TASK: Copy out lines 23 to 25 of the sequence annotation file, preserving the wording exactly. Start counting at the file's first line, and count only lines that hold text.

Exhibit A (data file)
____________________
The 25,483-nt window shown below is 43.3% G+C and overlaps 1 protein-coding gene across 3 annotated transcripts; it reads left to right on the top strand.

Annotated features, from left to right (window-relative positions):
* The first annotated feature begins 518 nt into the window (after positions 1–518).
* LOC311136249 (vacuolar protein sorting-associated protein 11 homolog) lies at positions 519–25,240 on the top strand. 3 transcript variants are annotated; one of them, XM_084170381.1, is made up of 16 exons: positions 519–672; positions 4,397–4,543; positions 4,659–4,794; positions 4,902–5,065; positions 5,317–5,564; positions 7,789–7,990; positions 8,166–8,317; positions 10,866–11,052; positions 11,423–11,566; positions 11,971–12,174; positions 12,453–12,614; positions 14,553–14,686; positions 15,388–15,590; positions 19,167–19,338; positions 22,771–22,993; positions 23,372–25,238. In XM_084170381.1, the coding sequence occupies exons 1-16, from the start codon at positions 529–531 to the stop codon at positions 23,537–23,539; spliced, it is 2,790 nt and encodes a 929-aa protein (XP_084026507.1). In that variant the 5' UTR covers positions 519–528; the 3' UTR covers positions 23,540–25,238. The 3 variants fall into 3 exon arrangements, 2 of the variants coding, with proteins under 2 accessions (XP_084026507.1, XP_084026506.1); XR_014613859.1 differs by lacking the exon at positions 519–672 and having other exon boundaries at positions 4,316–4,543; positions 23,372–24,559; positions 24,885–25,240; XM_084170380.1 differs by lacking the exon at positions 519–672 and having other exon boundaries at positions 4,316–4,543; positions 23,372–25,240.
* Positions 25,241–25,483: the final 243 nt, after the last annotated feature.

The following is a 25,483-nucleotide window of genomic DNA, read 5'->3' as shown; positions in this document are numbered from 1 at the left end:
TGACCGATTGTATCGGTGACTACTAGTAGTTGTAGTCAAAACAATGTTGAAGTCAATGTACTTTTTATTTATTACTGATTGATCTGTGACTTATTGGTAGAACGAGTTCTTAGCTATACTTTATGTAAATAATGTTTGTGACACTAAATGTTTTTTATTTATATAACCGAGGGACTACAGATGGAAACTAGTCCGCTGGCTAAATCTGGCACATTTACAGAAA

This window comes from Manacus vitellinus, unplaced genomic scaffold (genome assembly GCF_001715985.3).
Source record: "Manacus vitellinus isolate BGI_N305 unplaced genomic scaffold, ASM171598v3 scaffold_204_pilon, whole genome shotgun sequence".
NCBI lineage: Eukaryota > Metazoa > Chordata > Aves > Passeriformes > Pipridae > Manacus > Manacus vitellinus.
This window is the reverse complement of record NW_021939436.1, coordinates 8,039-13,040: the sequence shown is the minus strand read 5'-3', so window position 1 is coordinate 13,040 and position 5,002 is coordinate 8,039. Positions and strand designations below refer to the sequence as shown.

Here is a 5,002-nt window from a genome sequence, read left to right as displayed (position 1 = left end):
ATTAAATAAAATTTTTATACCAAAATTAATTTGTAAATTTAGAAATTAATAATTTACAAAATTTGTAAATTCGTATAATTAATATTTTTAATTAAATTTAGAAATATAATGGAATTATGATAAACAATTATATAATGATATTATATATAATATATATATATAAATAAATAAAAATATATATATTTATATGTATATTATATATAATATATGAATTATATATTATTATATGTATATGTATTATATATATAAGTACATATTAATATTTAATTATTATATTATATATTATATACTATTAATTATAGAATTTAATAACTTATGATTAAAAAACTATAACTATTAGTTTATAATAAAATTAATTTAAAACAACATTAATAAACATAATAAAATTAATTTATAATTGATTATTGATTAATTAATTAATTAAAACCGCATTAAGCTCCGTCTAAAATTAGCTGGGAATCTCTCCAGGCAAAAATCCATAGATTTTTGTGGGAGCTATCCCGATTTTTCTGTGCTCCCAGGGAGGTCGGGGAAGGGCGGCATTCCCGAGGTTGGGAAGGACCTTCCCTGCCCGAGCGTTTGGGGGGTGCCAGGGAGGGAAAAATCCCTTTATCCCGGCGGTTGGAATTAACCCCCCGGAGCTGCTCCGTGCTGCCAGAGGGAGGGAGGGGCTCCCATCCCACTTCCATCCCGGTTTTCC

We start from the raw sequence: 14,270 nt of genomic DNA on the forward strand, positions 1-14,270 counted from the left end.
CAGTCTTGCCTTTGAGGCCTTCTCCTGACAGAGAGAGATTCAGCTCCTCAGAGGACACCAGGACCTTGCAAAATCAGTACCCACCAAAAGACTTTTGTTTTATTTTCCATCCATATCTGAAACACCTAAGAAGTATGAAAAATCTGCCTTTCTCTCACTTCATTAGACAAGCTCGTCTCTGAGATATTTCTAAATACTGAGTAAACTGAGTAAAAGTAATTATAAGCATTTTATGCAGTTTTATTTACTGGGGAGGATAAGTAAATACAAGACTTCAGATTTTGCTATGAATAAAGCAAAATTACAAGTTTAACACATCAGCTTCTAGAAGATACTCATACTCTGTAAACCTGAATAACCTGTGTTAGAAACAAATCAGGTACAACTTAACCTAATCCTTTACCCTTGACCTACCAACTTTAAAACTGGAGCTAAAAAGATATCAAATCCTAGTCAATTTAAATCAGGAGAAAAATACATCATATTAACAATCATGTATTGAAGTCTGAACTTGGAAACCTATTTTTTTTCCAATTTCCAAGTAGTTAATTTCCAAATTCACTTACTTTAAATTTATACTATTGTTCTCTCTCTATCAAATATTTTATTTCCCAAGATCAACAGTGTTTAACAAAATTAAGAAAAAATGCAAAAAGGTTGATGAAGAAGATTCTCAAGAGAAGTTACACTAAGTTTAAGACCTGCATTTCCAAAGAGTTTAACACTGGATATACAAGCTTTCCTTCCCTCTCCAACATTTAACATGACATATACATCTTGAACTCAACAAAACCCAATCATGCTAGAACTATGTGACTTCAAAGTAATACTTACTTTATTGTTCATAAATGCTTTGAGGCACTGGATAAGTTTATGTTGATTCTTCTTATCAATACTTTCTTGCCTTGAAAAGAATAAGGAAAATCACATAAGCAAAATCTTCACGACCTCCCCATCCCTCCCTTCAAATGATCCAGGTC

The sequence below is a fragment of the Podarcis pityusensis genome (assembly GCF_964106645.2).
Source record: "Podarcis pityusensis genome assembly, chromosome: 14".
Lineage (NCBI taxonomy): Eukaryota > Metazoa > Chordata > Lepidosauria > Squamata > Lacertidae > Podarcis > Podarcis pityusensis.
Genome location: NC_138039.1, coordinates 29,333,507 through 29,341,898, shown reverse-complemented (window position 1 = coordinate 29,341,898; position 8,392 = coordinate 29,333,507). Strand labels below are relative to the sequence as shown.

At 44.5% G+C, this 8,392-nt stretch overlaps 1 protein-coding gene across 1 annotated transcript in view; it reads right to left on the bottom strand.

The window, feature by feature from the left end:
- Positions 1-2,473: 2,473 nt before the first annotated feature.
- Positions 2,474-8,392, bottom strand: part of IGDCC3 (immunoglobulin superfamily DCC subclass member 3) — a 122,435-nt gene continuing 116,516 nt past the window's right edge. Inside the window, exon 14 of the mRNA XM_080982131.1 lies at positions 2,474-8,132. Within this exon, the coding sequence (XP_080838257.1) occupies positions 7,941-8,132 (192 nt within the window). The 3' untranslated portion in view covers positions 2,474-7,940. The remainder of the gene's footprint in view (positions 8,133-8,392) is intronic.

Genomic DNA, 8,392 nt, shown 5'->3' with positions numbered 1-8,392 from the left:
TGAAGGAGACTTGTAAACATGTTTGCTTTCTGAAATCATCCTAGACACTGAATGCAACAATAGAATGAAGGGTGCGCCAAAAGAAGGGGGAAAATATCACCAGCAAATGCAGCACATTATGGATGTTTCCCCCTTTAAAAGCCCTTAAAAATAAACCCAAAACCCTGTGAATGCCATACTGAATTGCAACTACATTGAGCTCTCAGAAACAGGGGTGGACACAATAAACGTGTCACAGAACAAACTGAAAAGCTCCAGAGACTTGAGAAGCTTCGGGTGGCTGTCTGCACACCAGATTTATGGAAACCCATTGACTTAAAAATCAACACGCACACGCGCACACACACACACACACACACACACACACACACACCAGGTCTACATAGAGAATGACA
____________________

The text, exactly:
- Positions 2,474-8,392, bottom strand: part of IGDCC3 (immunoglobulin superfamily DCC subclass member 3) — a 122,435-nt gene continuing 116,516 nt past the window's right edge. Inside the window, exon 14 of the mRNA XM_080982131.1 lies at positions 2,474-8,132. Within this exon, the coding sequence (XP_080838257.1) occupies positions 7,941-8,132 (192 nt within the window). The 3' untranslated portion in view covers positions 2,474-7,940. The remainder of the gene's footprint in view (positions 8,133-8,392) is intronic.

Genomic DNA, 8,392 nt, shown 5'->3' with positions numbered 1-8,392 from the left:
TGAAGGAGACTTGTAAACATGTTTGCTTTCTGAAATCATCCTAGACACTGAATGCAACAATAGAATGAAGGGTGCGCCAAAAGAAGGGGGAAAATATCACCAGCAAATGCAGCACATTATGGATGTTTCCCCCTTTAAAAGCCCTTAAAAATAAACCCAAAACCCTGTGAATGCCATACTGAATTGCAACTACATTGAGCTCTCAGAAACAGGGGTGGACACAATAAACGTGTCACAGAACAAACTGAAAAGCTCCAGAGACTTGAGAAGCTTCGGGTGGCTGTCTGCACACCAGATTTATGGAAACCCATTGACTTAAAAATCAACACGCACACGCGCACACACACACACACACACACACACACACACACACCAGGTCTACATAGAGAATGACA